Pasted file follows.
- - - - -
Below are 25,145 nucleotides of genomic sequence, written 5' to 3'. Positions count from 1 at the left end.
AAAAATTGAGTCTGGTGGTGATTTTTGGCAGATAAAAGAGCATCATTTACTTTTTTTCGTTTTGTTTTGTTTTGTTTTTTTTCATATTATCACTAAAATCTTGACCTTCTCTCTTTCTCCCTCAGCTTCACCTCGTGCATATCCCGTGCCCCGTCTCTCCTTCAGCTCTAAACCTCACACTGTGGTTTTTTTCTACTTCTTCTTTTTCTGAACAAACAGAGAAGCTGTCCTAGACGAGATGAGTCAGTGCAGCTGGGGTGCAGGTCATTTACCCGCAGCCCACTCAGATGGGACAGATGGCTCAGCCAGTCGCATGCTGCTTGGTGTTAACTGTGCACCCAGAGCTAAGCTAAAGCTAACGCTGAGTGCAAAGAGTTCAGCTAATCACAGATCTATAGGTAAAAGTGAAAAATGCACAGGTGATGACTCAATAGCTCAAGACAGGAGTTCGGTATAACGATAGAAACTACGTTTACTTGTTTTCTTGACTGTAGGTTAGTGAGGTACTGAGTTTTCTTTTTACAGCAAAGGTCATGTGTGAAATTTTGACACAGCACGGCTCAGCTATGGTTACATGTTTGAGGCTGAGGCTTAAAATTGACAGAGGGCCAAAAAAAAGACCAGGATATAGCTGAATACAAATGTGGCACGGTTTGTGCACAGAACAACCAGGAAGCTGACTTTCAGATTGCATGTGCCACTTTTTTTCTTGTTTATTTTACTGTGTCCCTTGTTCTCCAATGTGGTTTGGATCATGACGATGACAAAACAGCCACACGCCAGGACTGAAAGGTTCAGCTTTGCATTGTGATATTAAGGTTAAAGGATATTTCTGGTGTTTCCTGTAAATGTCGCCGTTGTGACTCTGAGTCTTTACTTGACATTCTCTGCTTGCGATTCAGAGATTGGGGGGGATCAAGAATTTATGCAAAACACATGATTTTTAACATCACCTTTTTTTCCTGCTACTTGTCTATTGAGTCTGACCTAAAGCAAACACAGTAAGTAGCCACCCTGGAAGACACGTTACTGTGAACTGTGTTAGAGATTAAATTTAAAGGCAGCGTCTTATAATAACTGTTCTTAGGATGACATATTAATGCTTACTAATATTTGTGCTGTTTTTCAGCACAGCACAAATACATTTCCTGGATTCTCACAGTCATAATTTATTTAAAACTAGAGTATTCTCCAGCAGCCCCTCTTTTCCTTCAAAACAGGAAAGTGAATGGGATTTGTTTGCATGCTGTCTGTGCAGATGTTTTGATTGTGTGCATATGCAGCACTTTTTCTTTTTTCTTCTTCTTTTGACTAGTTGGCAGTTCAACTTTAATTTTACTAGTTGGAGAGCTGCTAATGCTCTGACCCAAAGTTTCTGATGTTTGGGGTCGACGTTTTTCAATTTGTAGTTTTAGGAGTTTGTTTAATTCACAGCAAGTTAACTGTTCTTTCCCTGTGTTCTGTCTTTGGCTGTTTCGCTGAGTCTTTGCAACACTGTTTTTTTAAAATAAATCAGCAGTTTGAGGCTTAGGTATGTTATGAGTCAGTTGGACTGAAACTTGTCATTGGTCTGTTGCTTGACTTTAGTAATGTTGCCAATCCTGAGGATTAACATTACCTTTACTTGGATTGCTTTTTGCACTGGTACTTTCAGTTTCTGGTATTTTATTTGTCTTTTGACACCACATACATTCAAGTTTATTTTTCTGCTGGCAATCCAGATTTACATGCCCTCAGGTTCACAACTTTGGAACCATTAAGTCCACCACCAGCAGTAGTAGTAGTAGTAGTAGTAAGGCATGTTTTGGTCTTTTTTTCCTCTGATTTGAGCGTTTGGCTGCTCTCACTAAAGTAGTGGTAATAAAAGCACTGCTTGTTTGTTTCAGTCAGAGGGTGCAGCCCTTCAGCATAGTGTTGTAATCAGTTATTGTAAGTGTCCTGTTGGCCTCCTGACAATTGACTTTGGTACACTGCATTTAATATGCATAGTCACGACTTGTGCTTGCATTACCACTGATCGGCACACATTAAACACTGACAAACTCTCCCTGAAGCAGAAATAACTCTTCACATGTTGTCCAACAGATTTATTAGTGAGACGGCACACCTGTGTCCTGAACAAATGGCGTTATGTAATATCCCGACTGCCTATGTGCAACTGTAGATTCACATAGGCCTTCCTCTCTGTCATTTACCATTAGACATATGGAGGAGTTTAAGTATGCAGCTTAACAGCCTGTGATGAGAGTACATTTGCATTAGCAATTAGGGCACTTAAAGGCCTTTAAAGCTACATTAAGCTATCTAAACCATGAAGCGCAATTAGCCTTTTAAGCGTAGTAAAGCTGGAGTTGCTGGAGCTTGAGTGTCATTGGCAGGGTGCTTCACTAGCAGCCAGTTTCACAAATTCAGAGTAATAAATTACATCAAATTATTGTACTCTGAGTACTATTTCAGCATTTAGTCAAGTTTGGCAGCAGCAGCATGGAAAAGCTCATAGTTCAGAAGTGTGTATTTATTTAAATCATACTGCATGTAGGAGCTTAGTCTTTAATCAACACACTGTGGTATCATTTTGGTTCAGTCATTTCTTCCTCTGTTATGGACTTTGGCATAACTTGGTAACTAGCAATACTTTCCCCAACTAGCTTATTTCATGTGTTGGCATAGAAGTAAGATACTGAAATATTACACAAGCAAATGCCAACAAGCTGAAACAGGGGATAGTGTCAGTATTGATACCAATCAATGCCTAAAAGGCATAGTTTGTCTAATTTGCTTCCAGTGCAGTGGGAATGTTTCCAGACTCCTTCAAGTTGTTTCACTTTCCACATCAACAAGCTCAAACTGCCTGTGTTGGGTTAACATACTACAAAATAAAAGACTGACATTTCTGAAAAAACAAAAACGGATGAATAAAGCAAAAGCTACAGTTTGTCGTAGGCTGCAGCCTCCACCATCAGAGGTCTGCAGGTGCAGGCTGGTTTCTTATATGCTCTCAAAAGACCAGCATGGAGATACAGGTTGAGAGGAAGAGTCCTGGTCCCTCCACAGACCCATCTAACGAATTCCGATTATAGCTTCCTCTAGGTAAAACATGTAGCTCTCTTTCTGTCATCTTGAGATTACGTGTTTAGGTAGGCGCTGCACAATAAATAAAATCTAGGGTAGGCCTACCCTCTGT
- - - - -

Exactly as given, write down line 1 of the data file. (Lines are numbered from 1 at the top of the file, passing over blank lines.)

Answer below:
Below are 25,145 nucleotides of genomic sequence, written 5' to 3'. Positions count from 1 at the left end.